The Glenwood Springs headquarters of the White River National Forest looks like it was furnished during Teddy Roosevelt's administration. Banged-up wooden doors inside the two-story former post office building creak open to reveal antique desks that could have been used by the former president during one of his swaggering, turn-of-the century tours through the Western interior. Filing cabinets that might be Army surplus from World War II are stuffed with reams of federal policy documents, and yellowed maps that line the walls show the borders of the White River Forest, a gigantic sweep that would impress even T.R., who liked to boast that the new American Century would be rooted in the vast forests and prairies of the West.

With 2.27 million acres spread between the Eisenhower Tunnel and Grand Junction, the forest is the heart of Colorado, extending from the sage-covered foothills of Meeker's sheep country to the startling purple rock of the Maroon Bells. It includes land in nine different counties -- from Summit to Mesa -- as well as the headwaters of six rivers. Interstate 70 runs right through the middle of it and delivers more than nine million visitors per year -- double the number that came to the forest just fifteen years ago. They come to ski at some of the largest resorts in North America, including Aspen and Vail; to hike along hillsides; to snowmobile on fresh powder; to fish; or simply to forget about civilization.

But the forest has also become the center of one of the biggest political battles in the state. Concerned about the stress that all of these recreational activities are putting on plant and animal life, the soft-spoken bureaucrats who run the forest have suggested new restrictions for ski-area expansion, snowmobiles and off-road vehicles. The proposed management plan, unveiled last August, also seeks to keep water flowing into the forest's creeks year round and advocates closing hundreds of miles of illegal trails that have been created over the years.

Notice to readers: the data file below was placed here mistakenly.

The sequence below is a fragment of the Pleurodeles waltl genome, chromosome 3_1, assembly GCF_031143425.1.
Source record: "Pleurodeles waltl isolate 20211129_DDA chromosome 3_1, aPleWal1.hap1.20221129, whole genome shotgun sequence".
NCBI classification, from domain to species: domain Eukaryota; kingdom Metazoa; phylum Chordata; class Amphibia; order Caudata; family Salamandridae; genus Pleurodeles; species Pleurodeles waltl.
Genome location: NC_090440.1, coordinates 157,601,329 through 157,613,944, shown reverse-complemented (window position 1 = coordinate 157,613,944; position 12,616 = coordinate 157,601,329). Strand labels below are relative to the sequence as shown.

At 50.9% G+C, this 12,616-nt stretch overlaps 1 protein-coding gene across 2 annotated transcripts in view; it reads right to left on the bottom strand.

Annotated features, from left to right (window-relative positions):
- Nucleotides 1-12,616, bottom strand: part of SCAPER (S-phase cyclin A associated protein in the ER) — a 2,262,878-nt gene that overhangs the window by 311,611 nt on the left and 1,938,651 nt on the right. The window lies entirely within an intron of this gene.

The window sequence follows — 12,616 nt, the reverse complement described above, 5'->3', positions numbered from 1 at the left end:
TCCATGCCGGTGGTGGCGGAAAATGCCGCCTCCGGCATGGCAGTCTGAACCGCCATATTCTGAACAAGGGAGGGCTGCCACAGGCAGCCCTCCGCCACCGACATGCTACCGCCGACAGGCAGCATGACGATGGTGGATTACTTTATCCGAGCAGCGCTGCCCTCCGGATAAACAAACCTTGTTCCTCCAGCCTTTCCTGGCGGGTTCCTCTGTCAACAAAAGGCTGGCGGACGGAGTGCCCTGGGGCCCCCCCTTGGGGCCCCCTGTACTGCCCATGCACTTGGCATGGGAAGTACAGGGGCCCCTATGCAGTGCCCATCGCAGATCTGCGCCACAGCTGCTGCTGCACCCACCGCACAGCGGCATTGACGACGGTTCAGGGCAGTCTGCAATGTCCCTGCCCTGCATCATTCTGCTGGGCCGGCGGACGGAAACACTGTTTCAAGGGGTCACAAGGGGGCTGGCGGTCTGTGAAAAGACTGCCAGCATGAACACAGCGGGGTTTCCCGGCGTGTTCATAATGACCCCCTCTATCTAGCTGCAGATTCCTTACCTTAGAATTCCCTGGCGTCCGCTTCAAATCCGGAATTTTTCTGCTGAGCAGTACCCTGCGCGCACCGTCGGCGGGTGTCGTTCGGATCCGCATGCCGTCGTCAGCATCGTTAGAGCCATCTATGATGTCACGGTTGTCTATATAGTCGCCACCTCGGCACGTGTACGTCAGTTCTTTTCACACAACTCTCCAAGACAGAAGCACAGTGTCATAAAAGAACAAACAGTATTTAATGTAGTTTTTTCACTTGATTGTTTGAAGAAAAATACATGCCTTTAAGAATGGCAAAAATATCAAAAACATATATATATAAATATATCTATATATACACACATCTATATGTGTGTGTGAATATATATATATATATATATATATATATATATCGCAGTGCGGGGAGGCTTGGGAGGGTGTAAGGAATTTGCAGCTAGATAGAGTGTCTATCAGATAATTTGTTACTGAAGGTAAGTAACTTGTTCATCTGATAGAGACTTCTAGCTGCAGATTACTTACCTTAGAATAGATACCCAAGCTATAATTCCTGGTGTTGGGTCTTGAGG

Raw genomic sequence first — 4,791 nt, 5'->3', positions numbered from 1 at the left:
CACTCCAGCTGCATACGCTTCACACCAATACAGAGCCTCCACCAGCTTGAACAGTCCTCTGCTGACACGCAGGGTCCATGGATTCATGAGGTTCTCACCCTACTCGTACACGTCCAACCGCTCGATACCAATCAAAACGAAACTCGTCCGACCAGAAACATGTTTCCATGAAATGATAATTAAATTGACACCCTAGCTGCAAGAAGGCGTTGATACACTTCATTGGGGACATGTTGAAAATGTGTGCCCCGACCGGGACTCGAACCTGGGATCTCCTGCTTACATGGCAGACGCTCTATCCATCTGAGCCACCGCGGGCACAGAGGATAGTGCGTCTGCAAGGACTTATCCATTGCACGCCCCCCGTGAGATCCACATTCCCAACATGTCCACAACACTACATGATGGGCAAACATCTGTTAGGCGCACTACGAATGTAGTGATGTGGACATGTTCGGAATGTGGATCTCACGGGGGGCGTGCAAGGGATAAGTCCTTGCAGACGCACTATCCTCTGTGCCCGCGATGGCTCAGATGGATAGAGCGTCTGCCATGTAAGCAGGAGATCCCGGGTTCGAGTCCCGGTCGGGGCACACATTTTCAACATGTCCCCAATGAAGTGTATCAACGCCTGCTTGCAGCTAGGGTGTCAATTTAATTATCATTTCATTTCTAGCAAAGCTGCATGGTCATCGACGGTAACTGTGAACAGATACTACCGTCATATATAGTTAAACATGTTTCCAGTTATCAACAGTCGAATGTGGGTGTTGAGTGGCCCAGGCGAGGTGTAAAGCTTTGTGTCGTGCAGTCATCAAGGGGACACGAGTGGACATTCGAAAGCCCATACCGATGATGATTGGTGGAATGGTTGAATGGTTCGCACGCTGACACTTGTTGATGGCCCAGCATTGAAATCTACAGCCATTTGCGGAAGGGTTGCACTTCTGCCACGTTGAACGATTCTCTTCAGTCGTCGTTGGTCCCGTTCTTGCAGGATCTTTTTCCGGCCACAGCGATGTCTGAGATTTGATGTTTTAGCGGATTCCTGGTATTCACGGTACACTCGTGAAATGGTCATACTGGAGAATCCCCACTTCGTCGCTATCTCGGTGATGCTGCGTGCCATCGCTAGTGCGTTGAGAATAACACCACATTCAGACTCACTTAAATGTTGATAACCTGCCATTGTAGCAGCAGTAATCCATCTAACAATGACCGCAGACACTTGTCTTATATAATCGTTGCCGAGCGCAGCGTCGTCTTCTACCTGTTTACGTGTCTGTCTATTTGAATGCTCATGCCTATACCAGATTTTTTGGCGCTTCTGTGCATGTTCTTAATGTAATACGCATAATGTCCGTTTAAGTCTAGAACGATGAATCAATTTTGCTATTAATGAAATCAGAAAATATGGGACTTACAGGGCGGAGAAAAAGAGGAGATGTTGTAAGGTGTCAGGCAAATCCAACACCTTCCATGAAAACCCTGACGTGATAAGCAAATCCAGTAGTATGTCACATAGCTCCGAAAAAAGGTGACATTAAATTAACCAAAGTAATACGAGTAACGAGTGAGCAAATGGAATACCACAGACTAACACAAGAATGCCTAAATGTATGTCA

For the first time in its history, the U.S. Forest Service wants to make the biological health of the forest the number-one priority in future management decisions. This is a radical departure for an agency that has long worked closely with industries wanting to profit from the forest's resources. For years, timber companies, ski areas and mining firms were able to get just about everything they wanted from the Forest Service.

Now, under pressure from the Clinton administration, the federal agency has begun to change its priorities, and the political fallout has been ferocious. Colorado's Republican congressional delegation has portrayed the Forest Service plan as an act of terrorism against longstanding Western tradition, a radical attack on local businesses and the "common man," who should be allowed to ride his snowmobile wherever he likes.